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What's Your Retirement Withdrawal Strategy?

 

In retirement the loss of a regular paycheck means you may need to turn to your investments for income. As a diligent saver, you likely have accumulated assets in various types of accounts like a 401(k), Roth IRA, Rollover IRA, taxable brokerage, bank savings, HSA and an annuity, just to name a few. At retirement, you may face what can seem like an overwhelming task – determining how to withdraw tax-efficiently from your different accounts to extend the portfolio’s longevity. The impact of taxes is just as important to consider now as it was when you were saving for retirement. Unfortunately, conventional wisdom regarding which order to draw down your accounts in retirement is fundamentally flawed. When followed blindly, it could potentially deduct years from the life of your portfolio.

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The IRS Just Offered You a Raise

It doesn’t happen often, but every now and then the IRS has some good news to share. For the first time in 6 years, retirement savers have just been given a “raise” for the 2019 calendar year. Thanks to persistently low levels of inflation, maximum contribution limits for various retirement accounts haven’t budged since 2013.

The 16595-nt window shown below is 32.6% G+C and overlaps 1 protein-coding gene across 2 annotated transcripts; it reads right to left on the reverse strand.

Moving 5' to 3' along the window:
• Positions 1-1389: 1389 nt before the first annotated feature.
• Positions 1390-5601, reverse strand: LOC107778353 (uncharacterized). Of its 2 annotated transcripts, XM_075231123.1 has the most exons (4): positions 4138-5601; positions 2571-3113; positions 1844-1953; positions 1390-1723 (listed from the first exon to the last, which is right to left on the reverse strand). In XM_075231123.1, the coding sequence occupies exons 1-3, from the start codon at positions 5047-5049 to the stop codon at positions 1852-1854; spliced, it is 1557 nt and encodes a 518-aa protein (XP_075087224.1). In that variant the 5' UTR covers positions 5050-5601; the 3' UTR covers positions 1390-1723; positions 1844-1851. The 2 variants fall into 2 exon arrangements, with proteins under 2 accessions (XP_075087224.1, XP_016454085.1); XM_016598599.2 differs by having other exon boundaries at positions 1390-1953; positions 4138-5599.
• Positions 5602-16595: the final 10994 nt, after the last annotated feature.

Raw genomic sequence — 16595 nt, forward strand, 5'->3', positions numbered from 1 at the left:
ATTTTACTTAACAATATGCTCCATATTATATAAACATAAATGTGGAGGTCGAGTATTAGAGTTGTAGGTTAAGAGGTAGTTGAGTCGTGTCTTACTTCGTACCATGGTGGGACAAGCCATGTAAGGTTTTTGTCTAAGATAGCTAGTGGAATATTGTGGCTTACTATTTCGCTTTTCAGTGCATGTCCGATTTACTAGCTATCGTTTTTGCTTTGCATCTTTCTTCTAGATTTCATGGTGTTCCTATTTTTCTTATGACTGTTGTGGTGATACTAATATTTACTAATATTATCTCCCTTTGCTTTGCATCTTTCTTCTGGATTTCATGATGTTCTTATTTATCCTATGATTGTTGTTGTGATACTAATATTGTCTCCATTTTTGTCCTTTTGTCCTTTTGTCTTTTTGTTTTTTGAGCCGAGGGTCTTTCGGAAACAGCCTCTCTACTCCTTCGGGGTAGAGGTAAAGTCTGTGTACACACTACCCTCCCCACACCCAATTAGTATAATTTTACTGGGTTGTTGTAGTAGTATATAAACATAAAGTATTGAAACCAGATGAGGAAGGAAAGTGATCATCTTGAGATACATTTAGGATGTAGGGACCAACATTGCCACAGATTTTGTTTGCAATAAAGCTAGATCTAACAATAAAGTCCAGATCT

That’s finally changing, providing some relief for anyone looking to sock away as much savings as they can leading up to retirement. While the increases may appear relatively small at first glance, every little bit helps as the vast majority of Americans find themselves behind when it comes to saving for retirement.

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Social Security: Now or Later?

The Social Security Administration (SSA) released on October 11, 2018 its planned changes for calendar year 2019.  Not surprisingly, to both current beneficiaries and those weighing the pros and cons of starting to collect, the item of greatest interest is the cost-of-living adjustment (COLA) planned for the year ahead. More than 67 million Americans will be affected.